stargirl04 Tue 18-Mar-14 22:54:22

PS. I wasn't the highest bidder on the property - but the vendors chose me because I had a big deposit.

TeamEdward Tue 18-Mar-14 22:59:28

Message withdrawn at poster's request.

trashcansinatra Tue 18-Mar-14 23:10:04

Your bf is right. Unless the valuation is affecting your mortgage or you want to sell in the next 6 months you haven't got anything to worry about.

Congratulations on finding a nice place!

TakingTheStairs Tue 18-Mar-14 23:13:16

If it's worth it to you, then go for it. And the market dictates the price, not the bank, so if others were willing to pay more then I would find that reassuring too


thatbitpink Tue 18-Mar-14 23:24:04

I'd be very scared. I think the market is going to crash big-time. Why on earth would you pay MORE than a flat is valued at ?? People are going mad just now.

exexpat Tue 18-Mar-14 23:29:55

The mortgage valuation is basically done to protect the lenders, and so is always on the conservative side. Has anyone ever had a mortgage valuation that values a property at more than the purchase price, or even exactly at the purchase price? I certainly haven't.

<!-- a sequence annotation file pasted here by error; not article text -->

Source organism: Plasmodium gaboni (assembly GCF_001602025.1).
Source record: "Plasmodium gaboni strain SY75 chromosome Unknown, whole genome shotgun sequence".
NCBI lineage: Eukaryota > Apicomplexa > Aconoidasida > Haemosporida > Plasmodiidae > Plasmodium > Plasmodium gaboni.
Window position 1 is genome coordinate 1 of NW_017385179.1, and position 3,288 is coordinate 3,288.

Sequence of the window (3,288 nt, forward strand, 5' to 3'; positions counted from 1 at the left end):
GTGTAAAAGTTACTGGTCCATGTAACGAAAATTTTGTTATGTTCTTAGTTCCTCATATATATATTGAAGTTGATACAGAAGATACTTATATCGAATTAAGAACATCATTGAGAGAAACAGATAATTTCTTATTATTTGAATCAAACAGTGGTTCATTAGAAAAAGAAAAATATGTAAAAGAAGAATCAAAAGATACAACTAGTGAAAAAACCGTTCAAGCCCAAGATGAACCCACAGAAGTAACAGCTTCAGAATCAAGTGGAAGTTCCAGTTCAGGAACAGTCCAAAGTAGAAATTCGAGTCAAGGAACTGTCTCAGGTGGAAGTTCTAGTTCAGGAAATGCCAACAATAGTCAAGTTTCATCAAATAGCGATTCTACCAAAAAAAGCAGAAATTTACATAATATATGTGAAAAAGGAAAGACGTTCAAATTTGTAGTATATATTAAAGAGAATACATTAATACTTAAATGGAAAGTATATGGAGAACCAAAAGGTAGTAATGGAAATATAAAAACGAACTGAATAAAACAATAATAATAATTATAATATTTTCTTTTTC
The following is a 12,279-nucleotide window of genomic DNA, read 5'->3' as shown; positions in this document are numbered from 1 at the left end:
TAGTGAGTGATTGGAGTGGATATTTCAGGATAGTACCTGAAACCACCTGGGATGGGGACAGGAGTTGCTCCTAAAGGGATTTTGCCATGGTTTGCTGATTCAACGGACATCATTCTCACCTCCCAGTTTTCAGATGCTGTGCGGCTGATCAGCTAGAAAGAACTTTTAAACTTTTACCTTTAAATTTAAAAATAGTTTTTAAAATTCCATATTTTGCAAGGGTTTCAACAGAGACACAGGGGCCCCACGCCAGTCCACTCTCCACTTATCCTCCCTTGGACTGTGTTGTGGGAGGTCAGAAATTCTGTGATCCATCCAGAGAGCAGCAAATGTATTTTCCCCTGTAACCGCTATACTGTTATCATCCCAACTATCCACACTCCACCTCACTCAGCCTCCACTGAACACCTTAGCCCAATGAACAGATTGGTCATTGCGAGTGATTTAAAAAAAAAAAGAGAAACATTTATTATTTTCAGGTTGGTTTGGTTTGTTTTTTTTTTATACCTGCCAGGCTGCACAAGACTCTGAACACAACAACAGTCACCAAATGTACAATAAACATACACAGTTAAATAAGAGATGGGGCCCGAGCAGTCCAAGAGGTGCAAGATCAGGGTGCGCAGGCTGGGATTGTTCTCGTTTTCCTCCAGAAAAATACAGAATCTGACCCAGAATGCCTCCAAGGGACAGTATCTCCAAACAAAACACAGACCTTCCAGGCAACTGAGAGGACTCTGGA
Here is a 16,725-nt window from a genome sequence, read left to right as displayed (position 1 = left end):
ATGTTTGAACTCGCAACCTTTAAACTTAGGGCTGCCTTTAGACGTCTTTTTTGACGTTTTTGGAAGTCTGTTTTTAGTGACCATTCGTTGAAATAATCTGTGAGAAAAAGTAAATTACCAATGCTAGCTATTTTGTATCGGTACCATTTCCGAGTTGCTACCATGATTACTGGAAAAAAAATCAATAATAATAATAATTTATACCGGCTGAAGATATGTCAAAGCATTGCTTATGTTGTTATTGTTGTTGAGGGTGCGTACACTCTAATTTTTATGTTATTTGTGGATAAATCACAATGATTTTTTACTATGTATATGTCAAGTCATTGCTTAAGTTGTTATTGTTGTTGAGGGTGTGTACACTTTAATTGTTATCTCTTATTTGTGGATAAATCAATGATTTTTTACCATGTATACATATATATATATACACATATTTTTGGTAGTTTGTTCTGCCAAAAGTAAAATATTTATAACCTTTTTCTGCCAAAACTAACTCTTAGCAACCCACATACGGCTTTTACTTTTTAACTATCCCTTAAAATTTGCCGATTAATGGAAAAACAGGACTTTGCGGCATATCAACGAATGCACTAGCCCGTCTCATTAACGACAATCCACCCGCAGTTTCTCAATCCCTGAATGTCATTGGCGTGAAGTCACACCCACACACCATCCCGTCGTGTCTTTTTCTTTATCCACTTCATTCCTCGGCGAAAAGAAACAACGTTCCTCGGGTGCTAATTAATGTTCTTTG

It's a real pain if it means you can't then borrow enough to buy the property, but unless it's a massive difference for a good reason (the mortgage valuation surveyor spotted major subsidence/dry rot etc) then it is just yet another sign that you are buying in a seller's market. If you are happy with the house, and have come to terms with buying in a rather over-heated market, then I don't think you should pull out. Chances are exactly the same would happen with the next property you find, by which time the market could have gone up another 5%.

stargirl04 Wed 19-Mar-14 00:38:17

Thanks for your thoughts, guys - I really appreciate your answers.

I have come to terms with the fact I'm buying in an overheated market and paying over the odds - although it could have been a lot worse; a two-bedroom ex-council flat I saw - in not as nice an area but close to the station and in immaculate condition, went for close to 25k over the asking price!

A lovely house in Welling, Kent, I saw went for in excess of 22k because that's what I bid over the asking price and didn't get it!